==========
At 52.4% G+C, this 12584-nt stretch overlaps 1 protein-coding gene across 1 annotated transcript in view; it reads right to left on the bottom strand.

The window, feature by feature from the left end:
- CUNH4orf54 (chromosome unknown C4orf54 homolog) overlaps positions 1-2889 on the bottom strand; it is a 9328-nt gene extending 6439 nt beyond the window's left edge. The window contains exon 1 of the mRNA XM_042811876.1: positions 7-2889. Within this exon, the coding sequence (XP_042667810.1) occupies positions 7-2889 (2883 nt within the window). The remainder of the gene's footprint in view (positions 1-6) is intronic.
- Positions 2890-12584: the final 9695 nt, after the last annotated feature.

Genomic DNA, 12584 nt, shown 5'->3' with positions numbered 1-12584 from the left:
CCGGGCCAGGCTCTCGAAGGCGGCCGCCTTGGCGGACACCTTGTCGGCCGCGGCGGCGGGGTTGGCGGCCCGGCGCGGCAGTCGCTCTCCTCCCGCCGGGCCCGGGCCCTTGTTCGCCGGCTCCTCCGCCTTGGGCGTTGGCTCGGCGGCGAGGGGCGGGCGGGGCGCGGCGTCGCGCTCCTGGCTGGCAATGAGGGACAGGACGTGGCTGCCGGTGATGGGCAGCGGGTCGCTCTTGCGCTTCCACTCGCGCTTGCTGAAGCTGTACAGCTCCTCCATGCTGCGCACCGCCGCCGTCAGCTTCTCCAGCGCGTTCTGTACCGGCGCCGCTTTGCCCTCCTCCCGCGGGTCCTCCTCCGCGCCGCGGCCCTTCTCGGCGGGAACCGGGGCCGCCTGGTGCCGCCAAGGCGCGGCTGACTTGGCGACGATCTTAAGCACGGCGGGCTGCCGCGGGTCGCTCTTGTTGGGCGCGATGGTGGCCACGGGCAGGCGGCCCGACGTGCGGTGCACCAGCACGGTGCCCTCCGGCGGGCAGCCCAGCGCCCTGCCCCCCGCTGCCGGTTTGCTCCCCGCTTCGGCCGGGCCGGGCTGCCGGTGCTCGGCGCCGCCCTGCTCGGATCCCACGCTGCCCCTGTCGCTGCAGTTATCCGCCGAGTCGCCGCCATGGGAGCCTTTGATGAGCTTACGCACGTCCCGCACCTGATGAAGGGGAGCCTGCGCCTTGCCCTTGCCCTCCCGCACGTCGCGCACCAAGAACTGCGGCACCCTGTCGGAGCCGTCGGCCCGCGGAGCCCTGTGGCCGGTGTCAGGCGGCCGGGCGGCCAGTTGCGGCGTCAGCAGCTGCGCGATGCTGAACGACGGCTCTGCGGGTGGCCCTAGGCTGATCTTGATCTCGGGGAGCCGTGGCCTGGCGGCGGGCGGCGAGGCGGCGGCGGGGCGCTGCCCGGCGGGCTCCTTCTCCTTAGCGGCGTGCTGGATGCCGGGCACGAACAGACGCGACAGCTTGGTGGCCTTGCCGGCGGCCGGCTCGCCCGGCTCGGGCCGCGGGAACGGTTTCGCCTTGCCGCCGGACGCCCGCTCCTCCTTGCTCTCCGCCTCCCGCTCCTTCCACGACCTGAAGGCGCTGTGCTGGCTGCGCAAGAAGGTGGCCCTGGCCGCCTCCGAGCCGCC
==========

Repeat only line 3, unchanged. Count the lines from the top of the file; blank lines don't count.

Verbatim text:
- CUNH4orf54 (chromosome unknown C4orf54 homolog) overlaps positions 1-2889 on the bottom strand; it is a 9328-nt gene extending 6439 nt beyond the window's left edge. The window contains exon 1 of the mRNA XM_042811876.1: positions 7-2889. Within this exon, the coding sequence (XP_042667810.1) occupies positions 7-2889 (2883 nt within the window). The remainder of the gene's footprint in view (positions 1-6) is intronic.